I have a vector `A`

. I need a vector `RA`

which ranks each element of `A`

. Is there a better way to do this than what I have below?

```
A = [4;2;5;1;6;7]
RA = sum((A .== sort(A)') .* cumsum(ones(length(A)))', dims=2)
display([A RA])
```

I have a vector `A`

. I need a vector `RA`

which ranks each element of `A`

. Is there a better way to do this than what I have below?

```
A = [4;2;5;1;6;7]
RA = sum((A .== sort(A)') .* cumsum(ones(length(A)))', dims=2)
display([A RA])
```

```
julia> sortperm(A)
6-element Vector{Int64}:
4
2
1
3
5
6
julia> A[sortperm(A)]
6-element Vector{Int64}:
1
2
4
5
6
7
```

do you want some kind of sortperm?

I think they mean the inverse of `sortperm`

, the solution would be `invperm(sortperm(A))`

.

1 Like

ehh, `sortperm(; rev = true)`

?

If I understand the problem correctly, the result should be vector with indices of the elements after sorting, for `A`

it would be `[ 3 2 4 1 5 6]`

. Command `sortperm(A, rev = true)`

does not return it, `invperm(sortperm(A))`

does.

2 Likes

Thanks `invperm(sortperm(A))`

solves it

just as an alternative to the first proposal

```
[findfirst(sa->sa==a, sort(A)) for a in A]
```

This function built on a simple loop, could be an extra argument in favor of the thesis (which is not mine: I prefer the `invperm (...)`

) solution) that sometimes a for loop may be preferable to the use of Base library functions

```
function rankfy1(A)
rank=Int[]
for a in A
r=1
for i in eachindex(A)
if a > A[i]
r+=1
end
end
push!(rank, r)
end
return rank
end
```

#or better

```
function rankfy2(A)
rank=similar(A)
for i in eachindex(A)
r=1
for ii in eachindex(A)
if A[i] > A[ii]
r+=1
end
end
rank[i]=r
end
return rank
end
```

If we are playing with the code this algorithm can be also expressed as `[count(<=(a),A) for a in A]`

; if we do not want `Base`

one can also write the same thing like this

```
map(A) do a
S = 0
for b in A
b <= a && (S += 1)
end
S
end
```

All are O(n^2), so not very good.

2 Likes

OK.

I had done some quick tests on the vector A proposed by the OP.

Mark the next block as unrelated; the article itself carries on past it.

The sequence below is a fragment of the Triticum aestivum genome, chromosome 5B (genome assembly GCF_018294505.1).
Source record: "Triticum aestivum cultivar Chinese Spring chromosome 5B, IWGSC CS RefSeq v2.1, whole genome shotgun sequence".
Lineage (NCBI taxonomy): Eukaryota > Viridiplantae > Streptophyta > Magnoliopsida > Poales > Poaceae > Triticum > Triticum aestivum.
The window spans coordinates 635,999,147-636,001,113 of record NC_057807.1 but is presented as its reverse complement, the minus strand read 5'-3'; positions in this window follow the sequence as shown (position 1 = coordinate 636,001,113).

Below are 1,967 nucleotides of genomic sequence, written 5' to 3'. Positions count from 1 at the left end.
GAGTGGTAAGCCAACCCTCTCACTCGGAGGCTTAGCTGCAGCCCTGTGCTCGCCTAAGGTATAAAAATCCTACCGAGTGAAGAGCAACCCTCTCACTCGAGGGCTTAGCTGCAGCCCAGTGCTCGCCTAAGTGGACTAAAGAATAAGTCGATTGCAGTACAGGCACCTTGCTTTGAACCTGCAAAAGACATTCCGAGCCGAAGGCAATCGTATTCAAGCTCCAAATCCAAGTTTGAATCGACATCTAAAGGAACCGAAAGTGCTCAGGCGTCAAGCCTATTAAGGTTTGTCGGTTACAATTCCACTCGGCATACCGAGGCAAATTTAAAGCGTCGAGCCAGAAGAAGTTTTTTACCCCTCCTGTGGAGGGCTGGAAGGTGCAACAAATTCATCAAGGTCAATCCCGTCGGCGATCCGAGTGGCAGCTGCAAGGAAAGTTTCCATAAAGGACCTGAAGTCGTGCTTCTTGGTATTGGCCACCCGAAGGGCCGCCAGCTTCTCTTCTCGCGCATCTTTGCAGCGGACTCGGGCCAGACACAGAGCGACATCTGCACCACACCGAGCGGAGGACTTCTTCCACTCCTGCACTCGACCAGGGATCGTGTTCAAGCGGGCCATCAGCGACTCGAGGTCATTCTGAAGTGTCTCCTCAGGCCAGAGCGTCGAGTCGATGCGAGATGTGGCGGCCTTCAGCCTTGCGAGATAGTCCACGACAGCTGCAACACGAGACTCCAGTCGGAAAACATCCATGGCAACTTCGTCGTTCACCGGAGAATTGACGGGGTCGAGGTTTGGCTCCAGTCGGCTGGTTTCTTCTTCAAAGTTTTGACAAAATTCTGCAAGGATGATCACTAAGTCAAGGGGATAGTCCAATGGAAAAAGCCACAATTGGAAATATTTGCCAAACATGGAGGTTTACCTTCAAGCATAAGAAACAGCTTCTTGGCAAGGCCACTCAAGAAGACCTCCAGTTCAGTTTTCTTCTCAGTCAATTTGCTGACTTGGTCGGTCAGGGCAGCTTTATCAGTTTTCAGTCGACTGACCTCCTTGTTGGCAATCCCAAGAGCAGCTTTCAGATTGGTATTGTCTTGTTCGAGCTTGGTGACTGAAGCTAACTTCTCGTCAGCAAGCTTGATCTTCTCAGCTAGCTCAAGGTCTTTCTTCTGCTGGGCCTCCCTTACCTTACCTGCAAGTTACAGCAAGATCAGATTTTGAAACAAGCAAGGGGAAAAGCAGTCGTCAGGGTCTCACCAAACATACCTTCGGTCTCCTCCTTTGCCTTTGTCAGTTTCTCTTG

On larger vectors invperm () proves to be much more efficient.

This confirms me in the idea that, whenever possible, it is better to use functions written by “expert” developers rather than relying on your own loops.

This, for example, does not perform as `invperm (sortperm ())`

but is much better than just looping.

```
A=rand(1:10^8, 10^5)
last.(sort(tuple.(sort(tuple.(A,1:length(A)), by=first), 1:length(A)), by=last∘first))
```

PS

what is the non-O (n ^ 2) algorithm used by invperm (…)?

See Rankings and Rank Correlations · StatsBase.jl for general ranking: it lets you disambiguate ranks when ties are present.

1 Like

It seems to do something like this, obviously in a much more general way.

```
function rank1(A)
sp=sortperm(A)
invsp=Array{Int}(undef, length(A))
foreach(i->invsp[sp[i]]=i, eachindex(A))
return invsp
end
```

In Julia you can check where the body of the function is with `@which`

and even display it directly by `@edit`

. If you use them you will get `invperm`

algorithm. This algorithm is essentially simple

```
function myInvperm(p)
res = Vector{Int}(undef,size(p))
res[p] .= 1:length(p)
end
```

This is O(n)

1 Like

Thank you.

Especially for the last line

`res [p] = 1: length (p)`

This allows me to rewrite the function in the following way.

PS

I noticed that explicitly using the `return invsp, @btime`

calculates one less allocation.

```
julia> function rank2(A)
sp=sortperm(A)
invsp=Array{Int}(undef, length(A))
invsp[sp]=eachindex(A)
end
rank2 (generic function with 1 method)
julia> @btime rank2(A);
5.804 ms (6 allocations: 1.53 MiB)
julia> function rank2(A)
sp=sortperm(A)
invsp=Array{Int}(undef, length(A))
invsp[sp]=eachindex(A)
return invsp
end
rank2 (generic function with 1 method)
julia> @btime rank2(A);
5.834 ms (5 allocations: 1.53 MiB)
```